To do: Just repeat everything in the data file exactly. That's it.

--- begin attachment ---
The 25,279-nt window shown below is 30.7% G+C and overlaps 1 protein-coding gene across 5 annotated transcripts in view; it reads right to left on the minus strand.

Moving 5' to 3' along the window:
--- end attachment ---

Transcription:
The 25,279-nt window shown below is 30.7% G+C and overlaps 1 protein-coding gene across 5 annotated transcripts in view; it reads right to left on the minus strand.

Moving 5' to 3' along the window: